A substantial proportion of individuals who present with an acute coronary syndrome will go on to have repeat events, however the lesion related factors driving these repeat events remain poorly understood. Data from retrospective and pathological studies have suggested that many lesions that lead to clinical events are thin-walled lipid-rich lesions that are angiographically mild and so not intervened on. Prospective data, however, are lacking.
In this multicentre natural history study of 697 individuals presenting with acute coronary syndromes, participants underwent triple-vessel coronary angiography followed by gray-scale and radiofrequency intravascular ultrasonographic (IVUS) imaging after the completion of their PCI procedure. Subjects were then followed for major adverse cardiovascular events (death from cardiac causes, cardiac arrest, myocardial infarction, or rehospitalisation due to unstable or progressive angina) for a median 3.4 years and any events adjudicated to be related to either originally treated (culprit) lesions or untreated (nonculprit) lesions.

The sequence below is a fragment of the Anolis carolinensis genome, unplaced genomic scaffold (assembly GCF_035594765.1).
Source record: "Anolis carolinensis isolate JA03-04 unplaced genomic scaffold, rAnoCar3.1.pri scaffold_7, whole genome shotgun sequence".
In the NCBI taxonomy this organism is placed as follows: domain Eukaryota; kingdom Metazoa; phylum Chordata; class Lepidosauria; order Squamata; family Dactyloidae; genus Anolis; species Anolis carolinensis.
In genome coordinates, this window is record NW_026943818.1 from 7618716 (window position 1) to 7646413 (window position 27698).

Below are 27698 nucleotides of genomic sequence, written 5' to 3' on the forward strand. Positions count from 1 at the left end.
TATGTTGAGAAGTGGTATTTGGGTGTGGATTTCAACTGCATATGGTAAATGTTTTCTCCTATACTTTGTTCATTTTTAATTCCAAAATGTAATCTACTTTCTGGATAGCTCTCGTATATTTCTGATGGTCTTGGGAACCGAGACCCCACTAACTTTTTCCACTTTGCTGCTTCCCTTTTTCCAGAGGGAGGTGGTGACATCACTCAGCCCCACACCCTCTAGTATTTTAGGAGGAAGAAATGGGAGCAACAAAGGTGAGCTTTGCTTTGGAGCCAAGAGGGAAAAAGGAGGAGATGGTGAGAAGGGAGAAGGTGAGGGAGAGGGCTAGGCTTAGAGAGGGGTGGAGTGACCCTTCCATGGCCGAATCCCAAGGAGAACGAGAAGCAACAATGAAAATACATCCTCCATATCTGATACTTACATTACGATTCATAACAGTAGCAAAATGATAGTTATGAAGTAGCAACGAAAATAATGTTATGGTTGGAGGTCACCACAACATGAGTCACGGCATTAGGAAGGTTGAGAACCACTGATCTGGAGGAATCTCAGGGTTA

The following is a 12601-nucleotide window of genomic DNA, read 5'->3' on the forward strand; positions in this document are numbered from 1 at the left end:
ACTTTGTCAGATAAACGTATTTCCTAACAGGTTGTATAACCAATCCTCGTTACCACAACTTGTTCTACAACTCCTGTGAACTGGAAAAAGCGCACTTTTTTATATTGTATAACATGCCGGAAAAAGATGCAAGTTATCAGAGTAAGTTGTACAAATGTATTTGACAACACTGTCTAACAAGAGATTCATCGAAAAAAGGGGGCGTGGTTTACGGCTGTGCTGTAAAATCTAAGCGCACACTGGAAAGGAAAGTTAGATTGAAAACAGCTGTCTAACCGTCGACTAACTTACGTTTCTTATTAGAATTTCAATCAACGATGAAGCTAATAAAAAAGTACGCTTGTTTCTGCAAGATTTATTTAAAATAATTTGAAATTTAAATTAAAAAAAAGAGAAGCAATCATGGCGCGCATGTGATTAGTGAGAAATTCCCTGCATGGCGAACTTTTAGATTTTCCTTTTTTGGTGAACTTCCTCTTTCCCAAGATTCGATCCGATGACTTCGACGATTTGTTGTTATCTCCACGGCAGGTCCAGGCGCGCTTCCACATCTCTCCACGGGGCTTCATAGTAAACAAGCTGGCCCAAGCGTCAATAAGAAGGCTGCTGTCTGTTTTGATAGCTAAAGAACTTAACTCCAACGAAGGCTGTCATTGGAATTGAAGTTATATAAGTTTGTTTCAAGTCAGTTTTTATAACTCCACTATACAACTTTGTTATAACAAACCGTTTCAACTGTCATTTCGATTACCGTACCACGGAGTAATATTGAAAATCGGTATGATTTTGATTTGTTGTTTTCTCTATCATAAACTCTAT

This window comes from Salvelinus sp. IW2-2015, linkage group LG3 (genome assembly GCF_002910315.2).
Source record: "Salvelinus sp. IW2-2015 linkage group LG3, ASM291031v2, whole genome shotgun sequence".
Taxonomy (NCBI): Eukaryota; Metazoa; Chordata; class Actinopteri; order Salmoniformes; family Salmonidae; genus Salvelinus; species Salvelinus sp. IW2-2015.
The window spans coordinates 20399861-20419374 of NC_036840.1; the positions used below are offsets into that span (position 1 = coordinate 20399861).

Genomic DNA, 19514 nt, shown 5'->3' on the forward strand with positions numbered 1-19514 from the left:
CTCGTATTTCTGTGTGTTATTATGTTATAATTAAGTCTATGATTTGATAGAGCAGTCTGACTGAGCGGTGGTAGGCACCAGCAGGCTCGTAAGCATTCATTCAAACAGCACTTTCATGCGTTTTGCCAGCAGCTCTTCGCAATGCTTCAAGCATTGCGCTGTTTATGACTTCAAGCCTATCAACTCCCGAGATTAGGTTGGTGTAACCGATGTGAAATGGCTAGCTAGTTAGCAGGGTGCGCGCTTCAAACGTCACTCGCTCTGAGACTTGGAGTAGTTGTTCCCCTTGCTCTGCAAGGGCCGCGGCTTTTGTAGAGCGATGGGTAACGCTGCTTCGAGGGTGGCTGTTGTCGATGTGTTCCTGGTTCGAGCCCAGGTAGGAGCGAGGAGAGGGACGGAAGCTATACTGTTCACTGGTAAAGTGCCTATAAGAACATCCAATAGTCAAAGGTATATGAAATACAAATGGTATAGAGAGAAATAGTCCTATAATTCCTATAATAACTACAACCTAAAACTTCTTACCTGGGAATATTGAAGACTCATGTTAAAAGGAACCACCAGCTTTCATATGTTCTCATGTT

The 3-year cumulative rate of major adverse cardiovascular events was 20.4%, with 12.9% of patients having events secondary to their previous culprit lesion and 11.6% secondary to nonculprit lesions. Most nonculprit lesions responsible for follow-up events were angiographically mild at baseline (mean [±SD] diameter stenosis, 32.3±20.6%). However, on multivariate analysis, nonculprit lesions associated with recurrent events were more likely to be characterized by a plaque burden of 70% or greater (HR, 5.03; 95% CI, 2.51 to 10.11; P<0.001) or a minimal luminal area of 4.0 mm2 or less (HR, 3.21; 95% CI, 1.61 to 6.42; P=0.001) or to be classified on the basis of radiofrequency IVUS as thin-cap fibroatheromas (HR, 3.35; 95% CI, 1.77 to 6.36; P<0.001). However, the predictive value of any one of these factors was limited with specificities ranging from 5-10% severely hampering their clinical utility.
In patients presenting with acute coronary syndromes, major adverse cardiovascular events occurring during follow-up are equally attributable to recurrence at the site of culprit lesions as they are to nonculprit lesions. These nonculprit lesions were frequently angiographically mild; most were thin-cap fibroatheromas or were characterized by a large plaque burden, a small luminal area, or some combination of these characteristics.
- Stone GW, Maehara A, Lansky AJ et al. A prospective natural-history study of coronary atherosclerosis. N Engl J Med. 2011 Jan 20;364(3):226-35.